Federal Regulators Direct Banks to Manage Social Media Risks
These days, the employees of many banks and other financial institutions use social media to interact with existing and potential customers. The Federal Financial Institutions Examination Council (FFIEC) has issued final guidance on identifying and mitigating the risks related to social media. The guidance is intended to help banks understand potential risks – such as consumer compliance, legal, reputation, and operational risks – of using social media.
The guidance, titled “Social Media: Consumer Compliance Risk Management Guidance,” directs financial institutions to verify that their risk management programs provide oversight and controls that align with the risks presented by the types of social media being used. The risk management program of a bank should be commensurate with that bank’s particular size, complexity, activities, and relationships with third parties.
According to the guidance, a bank’s risk management program should include the following:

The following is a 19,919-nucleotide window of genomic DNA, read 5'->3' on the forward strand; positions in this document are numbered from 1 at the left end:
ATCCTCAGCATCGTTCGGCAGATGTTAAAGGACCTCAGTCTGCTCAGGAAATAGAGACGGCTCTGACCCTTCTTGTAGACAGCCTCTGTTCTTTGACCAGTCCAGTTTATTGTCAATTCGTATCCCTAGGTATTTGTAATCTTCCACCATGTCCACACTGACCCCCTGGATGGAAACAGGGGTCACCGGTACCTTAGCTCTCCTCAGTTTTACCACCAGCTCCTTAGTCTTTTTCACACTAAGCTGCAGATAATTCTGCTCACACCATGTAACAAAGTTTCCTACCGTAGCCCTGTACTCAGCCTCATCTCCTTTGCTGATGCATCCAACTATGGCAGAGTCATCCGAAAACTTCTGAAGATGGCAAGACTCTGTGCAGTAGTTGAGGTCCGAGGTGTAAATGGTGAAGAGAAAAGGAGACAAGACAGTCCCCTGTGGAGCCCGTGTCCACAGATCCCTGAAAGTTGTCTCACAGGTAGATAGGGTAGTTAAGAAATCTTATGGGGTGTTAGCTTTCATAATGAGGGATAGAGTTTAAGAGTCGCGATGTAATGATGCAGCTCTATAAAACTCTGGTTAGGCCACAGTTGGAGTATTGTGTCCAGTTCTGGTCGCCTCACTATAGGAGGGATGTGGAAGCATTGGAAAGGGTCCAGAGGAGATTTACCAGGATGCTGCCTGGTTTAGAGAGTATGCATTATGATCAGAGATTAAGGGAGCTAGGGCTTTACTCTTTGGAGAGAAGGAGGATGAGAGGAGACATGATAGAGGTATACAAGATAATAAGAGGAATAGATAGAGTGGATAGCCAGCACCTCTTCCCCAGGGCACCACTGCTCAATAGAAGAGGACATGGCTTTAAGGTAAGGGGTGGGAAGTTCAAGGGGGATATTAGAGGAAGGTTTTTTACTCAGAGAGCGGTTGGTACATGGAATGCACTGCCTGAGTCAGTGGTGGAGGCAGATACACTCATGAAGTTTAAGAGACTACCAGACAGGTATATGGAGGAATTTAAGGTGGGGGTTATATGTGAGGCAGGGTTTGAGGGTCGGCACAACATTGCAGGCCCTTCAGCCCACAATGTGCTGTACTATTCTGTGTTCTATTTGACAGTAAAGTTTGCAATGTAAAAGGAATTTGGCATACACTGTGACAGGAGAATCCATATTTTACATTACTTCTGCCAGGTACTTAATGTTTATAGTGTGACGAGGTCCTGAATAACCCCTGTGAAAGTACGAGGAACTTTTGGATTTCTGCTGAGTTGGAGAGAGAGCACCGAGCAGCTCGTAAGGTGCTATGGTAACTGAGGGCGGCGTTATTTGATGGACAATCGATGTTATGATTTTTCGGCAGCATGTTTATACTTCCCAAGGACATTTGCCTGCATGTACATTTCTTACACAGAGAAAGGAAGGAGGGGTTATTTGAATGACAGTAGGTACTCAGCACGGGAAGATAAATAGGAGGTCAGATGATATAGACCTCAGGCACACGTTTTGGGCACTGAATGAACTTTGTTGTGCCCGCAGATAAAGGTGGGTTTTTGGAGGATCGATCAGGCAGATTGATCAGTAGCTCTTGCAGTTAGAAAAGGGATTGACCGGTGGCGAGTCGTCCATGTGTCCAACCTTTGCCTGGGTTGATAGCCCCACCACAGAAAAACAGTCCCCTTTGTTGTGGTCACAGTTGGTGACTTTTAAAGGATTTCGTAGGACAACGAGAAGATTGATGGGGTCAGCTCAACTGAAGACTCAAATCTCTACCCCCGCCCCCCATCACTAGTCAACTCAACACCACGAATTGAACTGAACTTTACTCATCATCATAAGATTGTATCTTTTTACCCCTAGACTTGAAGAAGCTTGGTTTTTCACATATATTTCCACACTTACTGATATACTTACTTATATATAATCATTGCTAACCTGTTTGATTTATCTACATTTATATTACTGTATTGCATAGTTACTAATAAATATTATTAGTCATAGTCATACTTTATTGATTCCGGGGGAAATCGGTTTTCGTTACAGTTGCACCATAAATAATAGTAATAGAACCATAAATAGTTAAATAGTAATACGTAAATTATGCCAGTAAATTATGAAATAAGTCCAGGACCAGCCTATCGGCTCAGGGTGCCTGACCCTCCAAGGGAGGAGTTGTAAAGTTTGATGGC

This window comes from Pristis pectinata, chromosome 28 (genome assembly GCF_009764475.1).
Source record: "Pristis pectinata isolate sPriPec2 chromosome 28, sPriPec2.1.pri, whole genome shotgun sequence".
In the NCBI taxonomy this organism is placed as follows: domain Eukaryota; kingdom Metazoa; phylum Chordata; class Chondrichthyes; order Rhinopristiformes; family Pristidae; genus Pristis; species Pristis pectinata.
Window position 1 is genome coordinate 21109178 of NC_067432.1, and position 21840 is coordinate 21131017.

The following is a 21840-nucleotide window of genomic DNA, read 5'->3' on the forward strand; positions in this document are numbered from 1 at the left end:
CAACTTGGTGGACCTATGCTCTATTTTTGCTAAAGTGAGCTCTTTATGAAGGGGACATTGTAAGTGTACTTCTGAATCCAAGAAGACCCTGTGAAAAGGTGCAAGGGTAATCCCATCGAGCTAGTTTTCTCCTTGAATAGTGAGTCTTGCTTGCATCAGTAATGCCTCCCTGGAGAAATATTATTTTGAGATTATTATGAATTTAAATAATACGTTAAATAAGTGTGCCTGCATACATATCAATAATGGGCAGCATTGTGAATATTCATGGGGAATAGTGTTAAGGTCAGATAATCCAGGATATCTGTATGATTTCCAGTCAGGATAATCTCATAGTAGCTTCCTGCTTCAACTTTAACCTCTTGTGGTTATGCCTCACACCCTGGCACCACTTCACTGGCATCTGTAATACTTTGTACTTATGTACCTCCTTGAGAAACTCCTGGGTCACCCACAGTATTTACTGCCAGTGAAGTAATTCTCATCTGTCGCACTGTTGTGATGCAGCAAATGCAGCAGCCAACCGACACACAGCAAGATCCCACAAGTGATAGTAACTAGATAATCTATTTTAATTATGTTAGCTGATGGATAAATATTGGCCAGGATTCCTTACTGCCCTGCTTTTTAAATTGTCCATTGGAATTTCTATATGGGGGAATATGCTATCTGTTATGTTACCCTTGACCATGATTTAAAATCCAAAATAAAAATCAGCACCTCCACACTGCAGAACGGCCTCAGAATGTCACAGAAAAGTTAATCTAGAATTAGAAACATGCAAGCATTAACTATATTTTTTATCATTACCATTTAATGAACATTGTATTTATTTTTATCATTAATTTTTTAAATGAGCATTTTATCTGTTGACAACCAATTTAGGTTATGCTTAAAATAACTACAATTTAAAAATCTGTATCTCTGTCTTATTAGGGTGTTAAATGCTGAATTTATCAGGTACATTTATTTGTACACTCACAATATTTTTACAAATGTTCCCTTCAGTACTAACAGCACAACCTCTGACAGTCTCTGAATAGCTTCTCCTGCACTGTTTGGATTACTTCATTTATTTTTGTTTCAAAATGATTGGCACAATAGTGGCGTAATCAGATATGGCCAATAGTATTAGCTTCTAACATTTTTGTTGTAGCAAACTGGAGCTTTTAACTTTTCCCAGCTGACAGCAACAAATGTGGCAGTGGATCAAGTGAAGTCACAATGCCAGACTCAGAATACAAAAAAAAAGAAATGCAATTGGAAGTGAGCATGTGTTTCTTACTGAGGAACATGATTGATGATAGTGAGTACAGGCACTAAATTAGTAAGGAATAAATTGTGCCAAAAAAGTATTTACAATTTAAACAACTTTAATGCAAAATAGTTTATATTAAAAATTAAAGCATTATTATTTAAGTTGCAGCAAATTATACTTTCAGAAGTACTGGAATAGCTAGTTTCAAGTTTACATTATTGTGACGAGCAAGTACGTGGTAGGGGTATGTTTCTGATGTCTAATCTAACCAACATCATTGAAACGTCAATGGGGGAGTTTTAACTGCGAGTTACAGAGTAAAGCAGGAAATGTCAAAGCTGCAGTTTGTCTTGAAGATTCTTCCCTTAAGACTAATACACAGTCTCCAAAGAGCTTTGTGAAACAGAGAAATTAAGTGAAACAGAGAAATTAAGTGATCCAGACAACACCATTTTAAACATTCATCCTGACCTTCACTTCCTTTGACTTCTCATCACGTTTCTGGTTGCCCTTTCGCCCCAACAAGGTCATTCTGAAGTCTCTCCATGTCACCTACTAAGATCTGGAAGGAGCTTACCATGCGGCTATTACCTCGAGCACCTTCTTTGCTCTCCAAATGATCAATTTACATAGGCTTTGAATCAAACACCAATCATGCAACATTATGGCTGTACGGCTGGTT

- A governance structure with clear roles and responsibilities whereby senior management directs the contribution social media makes to strategic goals
- Policies and procedures for using and monitoring social media
- A training program that incorporates the bank’s policies for social media use
- A process for monitoring information posted on social media sites
- Due diligence policies and procedures for selecting and managing vendors in connection with social media
- An audit function to help banks ensure ongoing compliance with policies
- Appropriate reporting to the board of directors or senior management on the effectiveness of the social media risk management program
As part of the risk management program, banks should conduct a risk assessment to help identify, measure, monitor, and control the risks of social media. Even if a financial institution does not use social media, it is important to understand the medium and monitor the channels through which customer complaints and data breaches can easily tarnish the institution’s image. The guidance also details many legal and regulatory requirements that financial institutions already comply with and need to apply to social media – such as fair lending laws; the Truth in Lending Act/Regulation Z; the Real Estate Settlement Procedures Act; the Fair Debt Collection Practices Act; unfair, deceptive, or abusive acts or practices (UDAAPs); and many more.
The FFIEC guidance, which is effective immediately, is intended to help financial institutions understand and manage the risks associated with activities conducted using social media channels. The risks of using social media in this new world of customer communication and connection cannot be ignored.
Erika Del Giudice